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Alfred Korzybski

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The only link between the verbal and objective world is exclusively structural, necessitating the conclusion that the only content of all 'knowledge' is structural. Now structure can be considered as a complex of relations, and ultimately as multi-dimensional order. From this point of view, all language can be considered as names for unspeakable entities on the objective level, be it things or feelings, or as names of relations. In fact... we find that an object represents an abstraction of a low order produced by our nervous system as the result of a sub-microscopic events acting as stimuli upon the nervous system.
p. 20.

Alfred Korzybski

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An internal combustion engine is 'clearly' a system ; we subscribe to this opinion because we know that the engine was designed precisely to be a system. It is, however, possible to envisage that someone (a Martian perhaps) totally devoid of engineering knowledge might at first regard the engine as a random collection of objects. If this someone is to draw the conclusion that the collection is coherent, forming a system, it will be necessary to begin by inspecting the relationships of the entities comprising the collection to each other. In declaring that a collection ought to be called a system, that is to say, we acknowledge relatedness. But everything is related to everything else. The philosopher Hegel enunciated a proposition called the Axiom of Internal Relations. This states that the relations by which terms are related are an integral part of the terms they relate. So the notion we have of any thing is enriched by the general connotation of the term which names it; and this connotation describes the relationship of the thing to other things... [There are three stages in the recognition of a system]... we acknowledge particular relationships which are obtrusive: this turns a mere collection into something that may be called an assemblage. Secondly, we detect a pattern in the set of relationships concerned: this turns an assemblage into a systematically arranged assemblage. Thirdly, we perceive a purpose served by this arrangement: and there is a system.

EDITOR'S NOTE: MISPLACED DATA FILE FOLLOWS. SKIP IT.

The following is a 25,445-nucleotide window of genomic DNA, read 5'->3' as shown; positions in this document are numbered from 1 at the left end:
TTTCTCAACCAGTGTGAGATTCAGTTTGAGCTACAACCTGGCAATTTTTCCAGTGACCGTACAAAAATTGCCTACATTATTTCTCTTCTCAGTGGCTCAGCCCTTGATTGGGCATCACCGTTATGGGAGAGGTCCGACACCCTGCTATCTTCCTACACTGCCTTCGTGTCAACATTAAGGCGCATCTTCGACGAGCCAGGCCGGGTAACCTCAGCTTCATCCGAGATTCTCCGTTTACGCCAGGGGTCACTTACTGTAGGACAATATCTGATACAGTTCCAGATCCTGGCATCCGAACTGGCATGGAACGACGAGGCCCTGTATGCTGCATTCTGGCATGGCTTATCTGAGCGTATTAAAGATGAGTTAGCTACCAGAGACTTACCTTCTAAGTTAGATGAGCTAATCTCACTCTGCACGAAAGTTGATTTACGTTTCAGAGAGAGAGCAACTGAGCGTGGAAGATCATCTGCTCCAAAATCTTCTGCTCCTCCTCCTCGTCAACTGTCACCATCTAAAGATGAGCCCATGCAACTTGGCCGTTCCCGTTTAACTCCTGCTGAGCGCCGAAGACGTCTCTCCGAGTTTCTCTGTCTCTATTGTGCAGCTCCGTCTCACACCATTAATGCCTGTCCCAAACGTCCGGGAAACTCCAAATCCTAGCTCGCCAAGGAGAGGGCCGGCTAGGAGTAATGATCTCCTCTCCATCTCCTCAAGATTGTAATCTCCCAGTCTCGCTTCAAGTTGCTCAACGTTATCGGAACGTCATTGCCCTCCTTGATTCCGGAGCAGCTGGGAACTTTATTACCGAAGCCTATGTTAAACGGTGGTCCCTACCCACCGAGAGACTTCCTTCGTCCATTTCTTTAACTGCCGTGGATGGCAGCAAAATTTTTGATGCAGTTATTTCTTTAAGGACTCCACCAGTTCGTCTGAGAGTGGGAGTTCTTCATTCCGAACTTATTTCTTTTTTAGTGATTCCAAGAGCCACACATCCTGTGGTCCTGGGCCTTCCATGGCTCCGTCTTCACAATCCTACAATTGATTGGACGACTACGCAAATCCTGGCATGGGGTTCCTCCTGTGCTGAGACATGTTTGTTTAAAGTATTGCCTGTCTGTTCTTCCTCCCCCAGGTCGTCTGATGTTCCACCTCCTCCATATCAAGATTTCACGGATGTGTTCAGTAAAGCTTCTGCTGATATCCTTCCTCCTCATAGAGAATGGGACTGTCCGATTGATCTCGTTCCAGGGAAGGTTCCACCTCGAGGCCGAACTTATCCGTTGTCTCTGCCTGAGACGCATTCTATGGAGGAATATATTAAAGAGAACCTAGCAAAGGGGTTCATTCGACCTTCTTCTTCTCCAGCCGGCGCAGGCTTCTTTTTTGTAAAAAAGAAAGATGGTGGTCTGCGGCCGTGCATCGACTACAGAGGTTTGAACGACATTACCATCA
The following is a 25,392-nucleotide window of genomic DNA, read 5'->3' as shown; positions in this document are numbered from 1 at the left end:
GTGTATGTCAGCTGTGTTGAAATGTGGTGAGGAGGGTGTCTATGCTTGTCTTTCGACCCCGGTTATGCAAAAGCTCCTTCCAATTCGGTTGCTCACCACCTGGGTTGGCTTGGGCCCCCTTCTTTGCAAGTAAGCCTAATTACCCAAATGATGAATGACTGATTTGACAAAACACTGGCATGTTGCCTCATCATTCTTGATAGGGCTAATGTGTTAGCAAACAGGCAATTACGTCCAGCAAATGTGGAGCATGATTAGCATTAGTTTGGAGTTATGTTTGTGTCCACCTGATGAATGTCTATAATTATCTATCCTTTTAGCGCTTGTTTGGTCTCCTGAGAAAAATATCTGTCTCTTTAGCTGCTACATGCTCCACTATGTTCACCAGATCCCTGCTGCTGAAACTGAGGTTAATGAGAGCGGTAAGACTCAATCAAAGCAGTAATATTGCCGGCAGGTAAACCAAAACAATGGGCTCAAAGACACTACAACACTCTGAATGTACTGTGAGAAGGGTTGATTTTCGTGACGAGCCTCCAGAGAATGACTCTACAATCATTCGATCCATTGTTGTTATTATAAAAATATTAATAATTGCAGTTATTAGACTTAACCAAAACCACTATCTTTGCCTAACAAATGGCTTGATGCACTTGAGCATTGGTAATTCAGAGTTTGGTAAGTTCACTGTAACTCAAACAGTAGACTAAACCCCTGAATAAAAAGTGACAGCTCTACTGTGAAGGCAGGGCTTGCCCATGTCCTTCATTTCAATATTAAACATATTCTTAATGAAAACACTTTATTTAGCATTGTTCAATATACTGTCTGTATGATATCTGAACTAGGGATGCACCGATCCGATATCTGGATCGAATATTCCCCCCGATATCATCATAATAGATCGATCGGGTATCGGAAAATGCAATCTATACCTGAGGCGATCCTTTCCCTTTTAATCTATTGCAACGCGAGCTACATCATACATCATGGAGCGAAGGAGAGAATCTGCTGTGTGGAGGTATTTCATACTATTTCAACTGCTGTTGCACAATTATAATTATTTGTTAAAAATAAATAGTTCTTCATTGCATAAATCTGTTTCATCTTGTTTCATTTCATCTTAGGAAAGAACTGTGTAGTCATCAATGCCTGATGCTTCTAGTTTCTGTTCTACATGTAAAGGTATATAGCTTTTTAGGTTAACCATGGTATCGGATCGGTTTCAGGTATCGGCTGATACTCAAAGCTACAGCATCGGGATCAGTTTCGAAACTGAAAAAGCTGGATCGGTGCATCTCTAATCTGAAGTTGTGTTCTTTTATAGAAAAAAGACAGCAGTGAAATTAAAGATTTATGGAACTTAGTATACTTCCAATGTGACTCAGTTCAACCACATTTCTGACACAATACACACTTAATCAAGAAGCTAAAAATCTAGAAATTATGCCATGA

Anthony Stafford Beer

The very fact that the totality of our sense experience is such that by means of thinking (operations with concepts, and the creation and use of definite functional relations between them, and the coordination of sense experience to these concepts) it can be put in order, this fact is one which leaves us in awe, but which we shall never understand. One may say "the eternal mystery of the world is its comprehensibility." . . . In speaking here concerning "comprehensibility," the expression is used in its most modest sense. It implies: the production of some sort of order among sense impressions, this order being produced by the creation of general concepts, relations between these concepts, and by relations between the concepts and sense experience, these relations being determined in any possible manner. It is in this sense that the world of our sense experience is comprehensible. The fact that it is comprehensible is a miracle.

Albert Einstein

The move from a structuralist account in which capital is understood to structure social relations in relatively homologous ways to a view of hegemony in which power relations are subject to repetition, convergence, and rearticulation brought the question of temporality into the thinking of structure, and marked a shift from a form of Althusserian theory that takes structural totalities as theoretical objects to one in which the insights into the contingent possibility of structure inaugurate a renewed conception of hegemony as bound up with the contingent sites and strategies of the rearticulation of power.

Judith Butler

All relations are either qualitative or quantitative. Qualitative relations can be considered by themselves without regard to quantity. The algebra of such enquiries may be called logical algebra, of which a fine example is given by Boole.
Quantitative relations may also be considered by themselves without regard to quality. They belong to arithmetic, and the corresponding algebra is the common or arithmetical algebra.
In all other algebras both relations must be combined, and the algebra must conform to the character of the relations.

Benjamin Peirce

Logical empiricism holds the view, notwithstanding some its assertions, that the forms of knowledge and consequently the relations of man to nature and to other men never change. According to rationalism, too, all subjective and objective potentialities are rooted in insights which the individual already possesses, but rationality uses existing objects as well as the active inner striving and ideas of man to construct standards for the future. In this regard, it is not so closely associated with the present order as is empiricism.

Max Horkheimer
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